Business leaders concerned about talent shortage

Posted at 12:21 AM, Apr 02, 2016
and last updated 2016-04-02 03:59:43-04

Many business leaders surveyed by the CU Leeds School of Business, say they’re concerned about a talent shortage in Colorado.

The survey was part of the Leeds Business Confidence Index for the second quarter of 2016.

Other agencies like the Metro Denver Chamber of Commerce and the Colorado Technology Association confirm there is a shortage of skilled workers.

“We’re highly focused and are aware of that shortage,” said CTA spokeswoman Amy Regnier.  “We have different programs in place to address that need.”

The Chamber says the top three fields in need of workers are nursing, retail and software development.

At a recent housing forum hosted by Zillow, U.S. Senator Cory Gardner said tech businesses could hire 14,000 people today, “if they had the right mix of skills.”

Gardner said that since 2010, 100-thousand people a year are moving to Colorado.  Businesses are too.

Some, like Gusto, are moving here because of the state’s dependable work force.

Gusto offers payroll, worker’s comp and health benefit services for small to medium size companies.

Gusto spokeswoman Steffi Wu says they’ve hired 40 people so far and plan to hire more.

She said the Gusto office at Tabor Center can hold 400 employees.

Wu said they’ve had no problem finding skilled workers.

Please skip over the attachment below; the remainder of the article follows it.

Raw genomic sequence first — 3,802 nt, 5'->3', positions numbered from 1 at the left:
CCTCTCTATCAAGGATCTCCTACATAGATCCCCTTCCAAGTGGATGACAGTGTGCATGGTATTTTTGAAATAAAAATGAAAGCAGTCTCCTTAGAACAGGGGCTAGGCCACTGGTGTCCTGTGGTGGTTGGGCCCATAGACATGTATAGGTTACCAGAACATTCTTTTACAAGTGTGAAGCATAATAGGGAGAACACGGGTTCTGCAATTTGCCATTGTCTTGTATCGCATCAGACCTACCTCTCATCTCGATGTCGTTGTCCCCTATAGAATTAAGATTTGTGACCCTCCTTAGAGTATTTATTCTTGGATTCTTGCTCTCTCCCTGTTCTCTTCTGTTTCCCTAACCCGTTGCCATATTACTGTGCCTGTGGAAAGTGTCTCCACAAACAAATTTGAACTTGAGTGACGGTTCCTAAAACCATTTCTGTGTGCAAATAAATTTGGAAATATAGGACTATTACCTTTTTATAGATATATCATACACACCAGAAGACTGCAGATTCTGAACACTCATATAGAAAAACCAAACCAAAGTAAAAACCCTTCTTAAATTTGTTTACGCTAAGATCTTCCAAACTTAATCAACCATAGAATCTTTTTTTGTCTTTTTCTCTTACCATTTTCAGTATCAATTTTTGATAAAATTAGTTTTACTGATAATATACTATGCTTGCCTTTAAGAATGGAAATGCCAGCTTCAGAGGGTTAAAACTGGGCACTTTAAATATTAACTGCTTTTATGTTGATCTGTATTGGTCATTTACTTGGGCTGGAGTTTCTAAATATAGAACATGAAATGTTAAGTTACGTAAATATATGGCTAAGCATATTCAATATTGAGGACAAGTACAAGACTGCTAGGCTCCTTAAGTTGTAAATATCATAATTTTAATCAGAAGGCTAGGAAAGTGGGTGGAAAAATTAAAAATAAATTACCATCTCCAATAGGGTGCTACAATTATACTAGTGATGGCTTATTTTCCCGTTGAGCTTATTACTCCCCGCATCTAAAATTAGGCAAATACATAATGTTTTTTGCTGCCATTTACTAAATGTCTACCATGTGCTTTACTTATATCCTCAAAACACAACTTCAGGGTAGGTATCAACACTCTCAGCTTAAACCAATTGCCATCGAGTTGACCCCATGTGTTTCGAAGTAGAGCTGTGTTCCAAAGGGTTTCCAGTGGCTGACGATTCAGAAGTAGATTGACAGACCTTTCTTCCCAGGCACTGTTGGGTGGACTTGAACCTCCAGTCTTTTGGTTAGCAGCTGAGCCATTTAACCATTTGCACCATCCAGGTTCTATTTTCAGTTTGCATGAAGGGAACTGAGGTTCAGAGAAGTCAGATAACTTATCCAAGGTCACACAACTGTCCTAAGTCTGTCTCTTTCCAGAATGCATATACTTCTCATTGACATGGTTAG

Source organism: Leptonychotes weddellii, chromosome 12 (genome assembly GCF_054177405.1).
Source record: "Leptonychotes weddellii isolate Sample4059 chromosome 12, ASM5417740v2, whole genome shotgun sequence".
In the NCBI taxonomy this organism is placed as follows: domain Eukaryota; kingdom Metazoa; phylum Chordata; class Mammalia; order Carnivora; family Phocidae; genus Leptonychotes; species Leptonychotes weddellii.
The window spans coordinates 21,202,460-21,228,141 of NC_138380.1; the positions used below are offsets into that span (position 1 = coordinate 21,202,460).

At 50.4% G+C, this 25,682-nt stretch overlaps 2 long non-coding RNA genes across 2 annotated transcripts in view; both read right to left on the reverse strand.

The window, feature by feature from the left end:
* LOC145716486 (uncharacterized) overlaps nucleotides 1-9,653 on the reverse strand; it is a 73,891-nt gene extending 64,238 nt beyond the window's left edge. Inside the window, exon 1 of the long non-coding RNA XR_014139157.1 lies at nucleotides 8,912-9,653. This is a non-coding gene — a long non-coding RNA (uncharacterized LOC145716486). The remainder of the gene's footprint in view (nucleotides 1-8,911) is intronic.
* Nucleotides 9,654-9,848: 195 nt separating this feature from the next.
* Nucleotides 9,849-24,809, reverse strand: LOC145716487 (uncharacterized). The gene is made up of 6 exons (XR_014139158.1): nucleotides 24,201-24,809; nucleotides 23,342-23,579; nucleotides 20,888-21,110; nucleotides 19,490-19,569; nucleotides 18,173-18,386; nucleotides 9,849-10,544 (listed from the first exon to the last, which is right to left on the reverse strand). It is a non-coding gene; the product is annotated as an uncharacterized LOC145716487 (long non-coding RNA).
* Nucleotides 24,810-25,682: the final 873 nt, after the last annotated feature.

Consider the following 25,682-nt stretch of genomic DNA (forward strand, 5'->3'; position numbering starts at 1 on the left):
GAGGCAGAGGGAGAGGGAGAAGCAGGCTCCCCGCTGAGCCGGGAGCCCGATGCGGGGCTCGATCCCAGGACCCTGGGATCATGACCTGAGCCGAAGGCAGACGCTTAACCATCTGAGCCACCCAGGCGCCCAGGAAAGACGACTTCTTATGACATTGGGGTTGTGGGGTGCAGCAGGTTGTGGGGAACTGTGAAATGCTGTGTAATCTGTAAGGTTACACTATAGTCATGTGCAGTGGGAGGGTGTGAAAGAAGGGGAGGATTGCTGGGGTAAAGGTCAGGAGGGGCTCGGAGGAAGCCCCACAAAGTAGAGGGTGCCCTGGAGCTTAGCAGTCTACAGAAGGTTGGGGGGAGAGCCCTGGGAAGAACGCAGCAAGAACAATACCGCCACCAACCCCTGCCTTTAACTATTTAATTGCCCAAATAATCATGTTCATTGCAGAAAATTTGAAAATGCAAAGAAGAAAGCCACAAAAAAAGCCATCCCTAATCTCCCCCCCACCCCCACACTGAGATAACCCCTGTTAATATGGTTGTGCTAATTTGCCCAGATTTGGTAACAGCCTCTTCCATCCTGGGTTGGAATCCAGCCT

Other businesses aren't as fortunate.

“We have software companies, electronics companies, service providers and IT companies that are seeing the shortage as well,” Regnier said.   

When asked what the shortage can mean to an individual business, Regnier said, “Those shortages typically mean that a position may not be filled in a timely manner, and that companies may have to pay more to hire and retain skilled employees.

When asked what’s being done to address the skilled worker shortage, Regnier said the CTA and several local businesses are partnering with schools to raise interest among students in STEM (Science, Technology, Engineering and Match) classes.

Gardner said the federal workforce centers should also be used to do the same thing.

Despite the shortage of skilled employees, Regnier said she feels very strongly that the outlook for Colorado technology is very bright.